However, if you are at all interested in hearing my thoughts and top tips for writing book reviews, please read on!

  1. Have some questions to fall back on:

Having a list of questions to consider when starting a review is so useful for teasing out content for a post, and I’ve found it can also really help with structuring a review and keeping my thoughts in order as well. There are a few questions that I always ask if I’m struggling to get started on a review, which I’ve included below in case they’re helpful!

  • Were the characters believable and did they develop over the course of the book?
  • Were there any plot points that I really enjoyed, or really didn’t enjoy?
  • Was the setting fully developed? Was too much or too little time spent on description rather than action?
  • Did the language flow and feel natural? Was there anything that jarred or didn’t work?
  • Were there any pacing issues? Did it feel like any parts of the book dragged or were interesting parts skipped over too quickly?
  1. Write about what you’re interested in:

Ultimately, when people are reading a book review they want to know what you thought of it – including why you liked it, why you didn’t and whether you’d recommend it. If you found a particular aspect of the book really unique, talk about it. If you hated it, tell people why. I’d always recommend trying to be balanced though and picking out arguments from both sides where you can.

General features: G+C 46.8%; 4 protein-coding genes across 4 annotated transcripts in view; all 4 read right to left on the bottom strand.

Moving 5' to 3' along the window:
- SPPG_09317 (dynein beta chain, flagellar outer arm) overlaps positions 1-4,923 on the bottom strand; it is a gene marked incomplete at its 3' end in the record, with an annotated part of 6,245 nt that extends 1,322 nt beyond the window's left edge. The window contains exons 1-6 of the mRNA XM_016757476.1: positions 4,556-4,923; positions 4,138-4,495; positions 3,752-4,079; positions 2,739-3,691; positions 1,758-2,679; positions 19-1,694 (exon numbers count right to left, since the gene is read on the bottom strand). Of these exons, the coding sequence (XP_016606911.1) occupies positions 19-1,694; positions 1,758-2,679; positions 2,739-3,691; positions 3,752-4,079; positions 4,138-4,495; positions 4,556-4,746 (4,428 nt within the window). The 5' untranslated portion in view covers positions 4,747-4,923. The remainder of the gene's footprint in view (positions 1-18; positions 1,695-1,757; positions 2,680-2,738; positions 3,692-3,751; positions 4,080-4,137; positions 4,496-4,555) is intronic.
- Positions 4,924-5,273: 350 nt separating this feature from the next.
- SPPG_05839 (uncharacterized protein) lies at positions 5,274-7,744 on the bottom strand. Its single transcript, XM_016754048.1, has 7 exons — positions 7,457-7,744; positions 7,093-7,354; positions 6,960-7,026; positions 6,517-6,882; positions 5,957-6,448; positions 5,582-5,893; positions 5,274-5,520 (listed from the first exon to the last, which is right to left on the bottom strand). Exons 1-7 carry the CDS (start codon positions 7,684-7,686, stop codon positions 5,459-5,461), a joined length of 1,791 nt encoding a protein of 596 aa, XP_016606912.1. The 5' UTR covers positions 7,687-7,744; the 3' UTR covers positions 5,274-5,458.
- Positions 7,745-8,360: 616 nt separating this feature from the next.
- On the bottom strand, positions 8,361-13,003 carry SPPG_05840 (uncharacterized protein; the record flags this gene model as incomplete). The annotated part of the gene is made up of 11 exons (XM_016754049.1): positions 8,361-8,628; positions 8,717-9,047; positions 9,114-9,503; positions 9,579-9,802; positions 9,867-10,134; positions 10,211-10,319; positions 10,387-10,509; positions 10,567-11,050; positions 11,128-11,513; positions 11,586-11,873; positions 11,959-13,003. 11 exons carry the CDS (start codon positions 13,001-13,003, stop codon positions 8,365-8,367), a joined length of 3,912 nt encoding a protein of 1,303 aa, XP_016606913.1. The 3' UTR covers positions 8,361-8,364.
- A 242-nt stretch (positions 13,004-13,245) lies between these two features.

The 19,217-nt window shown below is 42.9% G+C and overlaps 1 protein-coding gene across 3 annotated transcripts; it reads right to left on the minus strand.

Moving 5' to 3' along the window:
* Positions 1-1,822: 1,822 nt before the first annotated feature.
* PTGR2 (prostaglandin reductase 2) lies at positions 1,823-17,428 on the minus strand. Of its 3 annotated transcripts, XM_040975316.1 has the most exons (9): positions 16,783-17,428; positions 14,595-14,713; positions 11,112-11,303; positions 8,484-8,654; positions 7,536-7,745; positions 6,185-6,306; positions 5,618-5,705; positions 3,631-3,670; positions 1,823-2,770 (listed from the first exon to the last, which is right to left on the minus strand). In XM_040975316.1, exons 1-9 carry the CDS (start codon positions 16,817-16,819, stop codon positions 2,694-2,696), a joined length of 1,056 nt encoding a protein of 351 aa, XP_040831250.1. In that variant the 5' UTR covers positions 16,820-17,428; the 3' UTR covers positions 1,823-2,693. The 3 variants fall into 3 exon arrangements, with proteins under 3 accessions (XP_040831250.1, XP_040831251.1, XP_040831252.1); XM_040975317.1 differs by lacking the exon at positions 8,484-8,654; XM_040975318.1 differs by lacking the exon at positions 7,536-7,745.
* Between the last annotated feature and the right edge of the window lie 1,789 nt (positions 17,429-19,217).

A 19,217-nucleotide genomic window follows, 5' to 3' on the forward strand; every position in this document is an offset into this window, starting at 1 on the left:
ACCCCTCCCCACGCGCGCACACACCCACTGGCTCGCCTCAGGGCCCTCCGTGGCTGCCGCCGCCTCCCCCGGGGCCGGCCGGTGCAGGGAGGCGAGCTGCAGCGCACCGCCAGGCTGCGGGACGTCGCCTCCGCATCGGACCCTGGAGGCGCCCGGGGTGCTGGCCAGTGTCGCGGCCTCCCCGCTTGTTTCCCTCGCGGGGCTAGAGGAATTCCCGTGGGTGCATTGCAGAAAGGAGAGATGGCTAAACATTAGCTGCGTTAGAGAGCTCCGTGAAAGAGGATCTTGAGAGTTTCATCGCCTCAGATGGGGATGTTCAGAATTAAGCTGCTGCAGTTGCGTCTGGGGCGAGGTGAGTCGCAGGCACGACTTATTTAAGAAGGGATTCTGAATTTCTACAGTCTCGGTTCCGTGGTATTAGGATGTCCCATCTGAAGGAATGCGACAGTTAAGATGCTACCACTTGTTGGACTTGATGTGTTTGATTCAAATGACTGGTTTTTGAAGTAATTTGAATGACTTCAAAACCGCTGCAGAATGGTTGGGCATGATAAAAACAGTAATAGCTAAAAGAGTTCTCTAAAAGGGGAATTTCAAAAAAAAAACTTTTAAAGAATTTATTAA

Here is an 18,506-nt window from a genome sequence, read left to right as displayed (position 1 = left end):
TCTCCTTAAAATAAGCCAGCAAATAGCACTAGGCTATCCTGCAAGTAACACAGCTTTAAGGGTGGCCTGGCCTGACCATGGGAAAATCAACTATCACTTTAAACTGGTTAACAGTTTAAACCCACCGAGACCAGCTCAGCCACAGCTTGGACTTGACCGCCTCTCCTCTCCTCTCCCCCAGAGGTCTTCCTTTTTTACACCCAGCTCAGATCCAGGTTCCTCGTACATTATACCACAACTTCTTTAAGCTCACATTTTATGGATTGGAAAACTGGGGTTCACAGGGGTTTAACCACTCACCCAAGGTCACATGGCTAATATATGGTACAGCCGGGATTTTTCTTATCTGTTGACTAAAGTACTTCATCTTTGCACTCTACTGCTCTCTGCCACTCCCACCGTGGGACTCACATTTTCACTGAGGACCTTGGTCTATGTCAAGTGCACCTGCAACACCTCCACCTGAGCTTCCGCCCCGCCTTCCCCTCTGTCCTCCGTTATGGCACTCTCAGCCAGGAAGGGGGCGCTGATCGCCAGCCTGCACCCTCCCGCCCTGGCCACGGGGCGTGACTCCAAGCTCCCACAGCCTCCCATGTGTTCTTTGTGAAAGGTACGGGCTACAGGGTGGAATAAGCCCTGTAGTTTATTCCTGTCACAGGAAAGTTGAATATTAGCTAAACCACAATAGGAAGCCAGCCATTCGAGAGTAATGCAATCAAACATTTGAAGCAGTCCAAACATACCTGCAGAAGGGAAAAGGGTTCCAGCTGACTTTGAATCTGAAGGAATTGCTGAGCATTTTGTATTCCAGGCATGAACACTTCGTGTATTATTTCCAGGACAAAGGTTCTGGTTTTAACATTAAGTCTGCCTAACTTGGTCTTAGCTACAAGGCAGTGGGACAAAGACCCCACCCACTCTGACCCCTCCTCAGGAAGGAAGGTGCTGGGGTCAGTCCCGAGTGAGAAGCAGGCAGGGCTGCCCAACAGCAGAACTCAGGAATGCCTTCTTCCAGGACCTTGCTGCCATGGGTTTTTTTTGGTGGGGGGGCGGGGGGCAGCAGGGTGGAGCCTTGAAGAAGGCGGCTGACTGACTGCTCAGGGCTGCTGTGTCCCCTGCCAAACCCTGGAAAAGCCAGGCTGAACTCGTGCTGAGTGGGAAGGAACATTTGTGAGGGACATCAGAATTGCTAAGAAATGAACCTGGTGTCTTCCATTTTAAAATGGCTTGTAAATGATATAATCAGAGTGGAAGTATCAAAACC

1. Mix it up a bit:

Don’t think that you have to stick to the same formula all the time. If you’re struggling to write a review, adapt your structure or approach. I read a lot of blogs who break up their reviews up with pictures, quotes, headings, gifs or page dividers, which not only makes reviews interesting to read but also helps to add a bit of visual interest to something that otherwise could be quite word heavy.

  1. Don’t always start at the beginning:

Focus on what interested you and work backwards from there. I always find the beginning of a review the hardest to write, so a lot of the time I start in the middle by writing down my thoughts on a specific plot point, character or niggling issue, and then I go back to the introduction when I’ve had some time to think through my arguments logically.

  1. Take a break:

If you’re struggling for inspiration, don’t stress about it. Take a break and come back to it another time. If it feels like pulling teeth to write a review, the chances are that it’s going to read like that too.

How do you write book reviews? Do you have a process for writing them? 

Are posts like this helpful and is there anything else you’d like me to focus on more specifically in another post? 

 

 

The White Road – Sarah Lotz

The White RoadThe story:

Simon Newman maintains a website for thrill seekers, posting videos of extreme or ghoulish situations online. When a caving expedition goes horribly wrong, Simon’s video of his near death experience goes viral. Chasing something big to follow up on this success, Simon finds himself attempting to scale Everest. But the more time passes, the more Simon is haunted by past events. As his present collides with the past, Simon begins to lose his grip on reality in while attempting to stay grounded in some of the most dangerous and inhospitable places on earth.

My thoughts: